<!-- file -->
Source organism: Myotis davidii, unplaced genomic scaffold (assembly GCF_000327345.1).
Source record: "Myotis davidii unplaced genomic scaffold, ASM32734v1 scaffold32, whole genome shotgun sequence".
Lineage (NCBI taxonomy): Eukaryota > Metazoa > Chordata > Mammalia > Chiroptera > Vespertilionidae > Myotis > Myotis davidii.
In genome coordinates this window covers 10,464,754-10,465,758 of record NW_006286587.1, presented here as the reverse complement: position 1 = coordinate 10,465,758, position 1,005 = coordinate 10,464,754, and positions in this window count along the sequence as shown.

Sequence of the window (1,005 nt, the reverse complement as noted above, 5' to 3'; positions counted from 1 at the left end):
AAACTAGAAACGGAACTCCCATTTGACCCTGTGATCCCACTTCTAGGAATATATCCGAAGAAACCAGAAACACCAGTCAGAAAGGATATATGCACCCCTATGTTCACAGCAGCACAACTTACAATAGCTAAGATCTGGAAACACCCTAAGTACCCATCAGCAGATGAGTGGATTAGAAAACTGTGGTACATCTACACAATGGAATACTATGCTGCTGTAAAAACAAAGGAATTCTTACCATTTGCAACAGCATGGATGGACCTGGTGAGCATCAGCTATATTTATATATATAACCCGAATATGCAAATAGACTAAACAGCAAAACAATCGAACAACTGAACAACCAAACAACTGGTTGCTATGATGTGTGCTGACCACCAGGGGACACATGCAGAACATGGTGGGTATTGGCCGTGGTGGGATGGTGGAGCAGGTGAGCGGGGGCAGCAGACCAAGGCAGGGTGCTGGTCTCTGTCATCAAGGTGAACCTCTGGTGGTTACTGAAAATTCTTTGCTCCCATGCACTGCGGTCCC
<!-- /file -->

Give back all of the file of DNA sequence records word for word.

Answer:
Source organism: Myotis davidii, unplaced genomic scaffold (assembly GCF_000327345.1).
Source record: "Myotis davidii unplaced genomic scaffold, ASM32734v1 scaffold32, whole genome shotgun sequence".
Lineage (NCBI taxonomy): Eukaryota > Metazoa > Chordata > Mammalia > Chiroptera > Vespertilionidae > Myotis > Myotis davidii.
In genome coordinates this window covers 10,464,754-10,465,758 of record NW_006286587.1, presented here as the reverse complement: position 1 = coordinate 10,465,758, position 1,005 = coordinate 10,464,754, and positions in this window count along the sequence as shown.

Sequence of the window (1,005 nt, the reverse complement as noted above, 5' to 3'; positions counted from 1 at the left end):
AAACTAGAAACGGAACTCCCATTTGACCCTGTGATCCCACTTCTAGGAATATATCCGAAGAAACCAGAAACACCAGTCAGAAAGGATATATGCACCCCTATGTTCACAGCAGCACAACTTACAATAGCTAAGATCTGGAAACACCCTAAGTACCCATCAGCAGATGAGTGGATTAGAAAACTGTGGTACATCTACACAATGGAATACTATGCTGCTGTAAAAACAAAGGAATTCTTACCATTTGCAACAGCATGGATGGACCTGGTGAGCATCAGCTATATTTATATATATAACCCGAATATGCAAATAGACTAAACAGCAAAACAATCGAACAACTGAACAACCAAACAACTGGTTGCTATGATGTGTGCTGACCACCAGGGGACACATGCAGAACATGGTGGGTATTGGCCGTGGTGGGATGGTGGAGCAGGTGAGCGGGGGCAGCAGACCAAGGCAGGGTGCTGGTCTCTGTCATCAAGGTGAACCTCTGGTGGTTACTGAAAATTCTTTGCTCCCATGCACTGCGGTCCC